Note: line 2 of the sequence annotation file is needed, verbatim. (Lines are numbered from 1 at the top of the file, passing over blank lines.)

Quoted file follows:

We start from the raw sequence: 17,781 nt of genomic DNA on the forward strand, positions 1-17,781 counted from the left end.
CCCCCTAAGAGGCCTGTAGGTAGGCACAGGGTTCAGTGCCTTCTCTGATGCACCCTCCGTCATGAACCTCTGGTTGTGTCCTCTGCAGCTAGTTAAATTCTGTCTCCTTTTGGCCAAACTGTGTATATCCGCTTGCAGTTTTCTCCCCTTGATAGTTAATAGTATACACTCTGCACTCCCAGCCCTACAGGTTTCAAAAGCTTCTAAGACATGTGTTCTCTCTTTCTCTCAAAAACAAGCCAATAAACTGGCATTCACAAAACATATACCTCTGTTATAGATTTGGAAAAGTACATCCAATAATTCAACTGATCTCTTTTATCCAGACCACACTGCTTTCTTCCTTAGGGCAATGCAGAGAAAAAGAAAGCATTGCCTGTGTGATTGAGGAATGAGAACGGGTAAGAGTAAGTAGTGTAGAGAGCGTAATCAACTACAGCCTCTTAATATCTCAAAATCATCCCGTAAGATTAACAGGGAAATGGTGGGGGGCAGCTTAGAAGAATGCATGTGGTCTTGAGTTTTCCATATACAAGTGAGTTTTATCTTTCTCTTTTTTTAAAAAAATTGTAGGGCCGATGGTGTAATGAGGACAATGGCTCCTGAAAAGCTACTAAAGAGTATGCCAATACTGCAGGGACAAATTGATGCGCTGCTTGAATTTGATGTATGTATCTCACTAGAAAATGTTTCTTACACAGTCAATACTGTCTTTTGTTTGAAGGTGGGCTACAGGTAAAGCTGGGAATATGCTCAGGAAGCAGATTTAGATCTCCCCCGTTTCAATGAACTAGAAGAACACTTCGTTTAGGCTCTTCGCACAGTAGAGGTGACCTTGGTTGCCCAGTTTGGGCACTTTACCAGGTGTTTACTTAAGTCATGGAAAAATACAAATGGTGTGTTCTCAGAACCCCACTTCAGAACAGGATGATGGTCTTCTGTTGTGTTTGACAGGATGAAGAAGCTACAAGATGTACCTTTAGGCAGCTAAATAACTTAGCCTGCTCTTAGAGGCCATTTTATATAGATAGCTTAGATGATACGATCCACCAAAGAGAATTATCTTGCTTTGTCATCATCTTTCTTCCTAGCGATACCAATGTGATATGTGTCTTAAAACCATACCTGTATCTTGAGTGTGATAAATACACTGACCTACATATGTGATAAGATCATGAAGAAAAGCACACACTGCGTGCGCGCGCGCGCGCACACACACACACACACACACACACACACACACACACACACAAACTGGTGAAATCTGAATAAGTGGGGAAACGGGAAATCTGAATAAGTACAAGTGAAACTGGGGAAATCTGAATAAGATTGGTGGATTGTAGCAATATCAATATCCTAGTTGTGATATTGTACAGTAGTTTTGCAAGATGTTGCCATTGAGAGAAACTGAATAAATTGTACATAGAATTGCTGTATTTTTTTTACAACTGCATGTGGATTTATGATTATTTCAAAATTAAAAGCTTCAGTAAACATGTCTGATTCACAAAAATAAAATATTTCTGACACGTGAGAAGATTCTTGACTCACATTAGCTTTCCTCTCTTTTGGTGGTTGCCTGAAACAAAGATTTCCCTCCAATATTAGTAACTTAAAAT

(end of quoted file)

CCCCCTAAGAGGCCTGTAGGTAGGCACAGGGTTCAGTGCCTTCTCTGATGCACCCTCCGTCATGAACCTCTGGTTGTGTCCTCTGCAGCTAGTTAAATTCTGTCTCCTTTTGGCCAAACTGTGTATATCCGCTTGCAGTTTTCTCCCCTTGATAGTTAATAGTATACACTCTGCACTCCCAGCCCTACAGGTTTCAAAAGCTTCTAAGACATGTGTTCTCTCTTTCTCTCAAAAACAAGCCAATAAACTGGCATTCACAAAACATATACCTCTGTTATAGATTTGGAAAAGTACATCCAATAATTCAACTGATCTCTTTTATCCAGACCACACTGCTTTCTTCCTTAGGGCAATGCAGAGAAAAAGAAAGCATTGCCTGTGTGATTGAGGAATGAGAACGGGTAAGAGTAAGTAGTGTAGAGAGCGTAATCAACTACAGCCTCTTAATATCTCAAAATCATCCCGTAAGATTAACAGGGAAATGGTGGGGGGCAGCTTAGAAGAATGCATGTGGTCTTGAGTTTTCCATATACAAGTGAGTTTTATCTTTCTCTTTTTTTAAAAAAATTGTAGGGCCGATGGTGTAATGAGGACAATGGCTCCTGAAAAGCTACTAAAGAGTATGCCAATACTGCAGGGACAAATTGATGCGCTGCTTGAATTTGATGTATGTATCTCACTAGAAAATGTTTCTTACACAGTCAATACTGTCTTTTGTTTGAAGGTGGGCTACAGGTAAAGCTGGGAATATGCTCAGGAAGCAGATTTAGATCTCCCCCGTTTCAATGAACTAGAAGAACACTTCGTTTAGGCTCTTCGCACAGTAGAGGTGACCTTGGTTGCCCAGTTTGGGCACTTTACCAGGTGTTTACTTAAGTCATGGAAAAATACAAATGGTGTGTTCTCAGAACCCCACTTCAGAACAGGATGATGGTCTTCTGTTGTGTTTGACAGGATGAAGAAGCTACAAGATGTACCTTTAGGCAGCTAAATAACTTAGCCTGCTCTTAGAGGCCATTTTATATAGATAGCTTAGATGATACGATCCACCAAAGAGAATTATCTTGCTTTGTCATCATCTTTCTTCCTAGCGATACCAATGTGATATGTGTCTTAAAACCATACCTGTATCTTGAGTGTGATAAATACACTGACCTACATATGTGATAAGATCATGAAGAAAAGCACACACTGCGTGCGCGCGCGCGCGCACACACACACACACACACACACACACACACACACACACACAAACTGGTGAAATCTGAATAAGTGGGGAAACGGGAAATCTGAATAAGTACAAGTGAAACTGGGGAAATCTGAATAAGATTGGTGGATTGTAGCAATATCAATATCCTAGTTGTGATATTGTACAGTAGTTTTGCAAGATGTTGCCATTGAGAGAAACTGAATAAATTGTACATAGAATTGCTGTATTTTTTTTACAACTGCATGTGGATTTATGATTATTTCAAAATTAAAAGCTTCAGTAAACATGTCTGATTCACAAAAATAAAATATTTCTGACACGTGAGAAGATTCTTGACTCACATTAGCTTTCCTCTCTTTTGGTGGTTGCCTGAAACAAAGATTTCCCTCCAATATTAGTAACTTAAAAT